02-25-2011, 08:56 PM

AnthonyZ Wrote:Dean, could you describe the conversion that you're using to generate % as opposed to dB? I would interested to see how you scale it.

In this case, I'm trying to be a little clever and avoid any rounding issues. Since the actual range is -80.5 to +18, that's a 98.5 dB range, so it's almost 100. So what I did was adjust it so that +18 comes out to 100% and then it goes down from there. If it's -79dB or less, I just set it to 0%, i.e. I cheat on the lowest 1.5dB. No one is going to care down there if the volume isn't 100% correct since you can't hear it anyway.

This allows me to stick basically to a fairly one to one mapping of dBs to percentages. In most cases you'd do like this:

percent = (card)((curval / float(maxval - minval)) * 100.0);

So you take the current value, divide it by the maximum range (as a floating point to force the calculation to floating point), then multiply that times 100 to turn it from a 0.0 to 1.0 value to a 0 to 100 percent value and convert that to a card value to store as a percent. The max-min you can pre-calculate of course. To go the other way it's Just:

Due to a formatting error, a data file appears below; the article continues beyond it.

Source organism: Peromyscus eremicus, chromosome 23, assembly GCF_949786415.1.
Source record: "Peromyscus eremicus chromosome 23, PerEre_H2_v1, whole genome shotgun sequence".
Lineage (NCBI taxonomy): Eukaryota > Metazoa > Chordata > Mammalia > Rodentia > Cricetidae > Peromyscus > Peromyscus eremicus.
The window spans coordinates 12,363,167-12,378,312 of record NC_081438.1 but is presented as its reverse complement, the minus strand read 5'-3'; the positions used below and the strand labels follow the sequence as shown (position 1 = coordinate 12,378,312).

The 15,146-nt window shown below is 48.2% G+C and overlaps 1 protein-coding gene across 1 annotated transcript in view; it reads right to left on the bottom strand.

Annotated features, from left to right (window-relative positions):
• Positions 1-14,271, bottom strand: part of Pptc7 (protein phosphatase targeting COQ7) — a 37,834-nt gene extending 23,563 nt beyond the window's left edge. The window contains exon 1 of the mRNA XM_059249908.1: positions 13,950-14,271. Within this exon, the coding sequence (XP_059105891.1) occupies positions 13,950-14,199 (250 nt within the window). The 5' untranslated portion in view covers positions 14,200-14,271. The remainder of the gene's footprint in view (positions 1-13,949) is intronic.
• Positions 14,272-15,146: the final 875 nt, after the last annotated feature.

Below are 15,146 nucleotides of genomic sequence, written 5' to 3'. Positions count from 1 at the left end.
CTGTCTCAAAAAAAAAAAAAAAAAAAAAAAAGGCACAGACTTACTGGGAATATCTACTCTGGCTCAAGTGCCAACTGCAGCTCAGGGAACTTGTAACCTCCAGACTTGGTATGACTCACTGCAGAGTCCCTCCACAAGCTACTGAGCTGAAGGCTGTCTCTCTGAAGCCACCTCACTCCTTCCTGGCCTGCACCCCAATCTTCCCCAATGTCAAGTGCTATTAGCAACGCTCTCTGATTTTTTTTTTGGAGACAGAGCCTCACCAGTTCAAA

dB = ((percent / 100.0) * (maxval - minval)) + minval;

So you just take the current percent, convert it back to a 0.0 to 1.0 value, and multiply times the range to figure out where in the range you are, then add that to the minimum value.

There are possibilities for a little rounding to happen. It's kind of unavoidable sometimes, but generally most devices have a range that's not too far from 100dB so it shouldn't be too bad in most cases.

Dean Roddey

Explorans limites defectum

Explorans limites defectum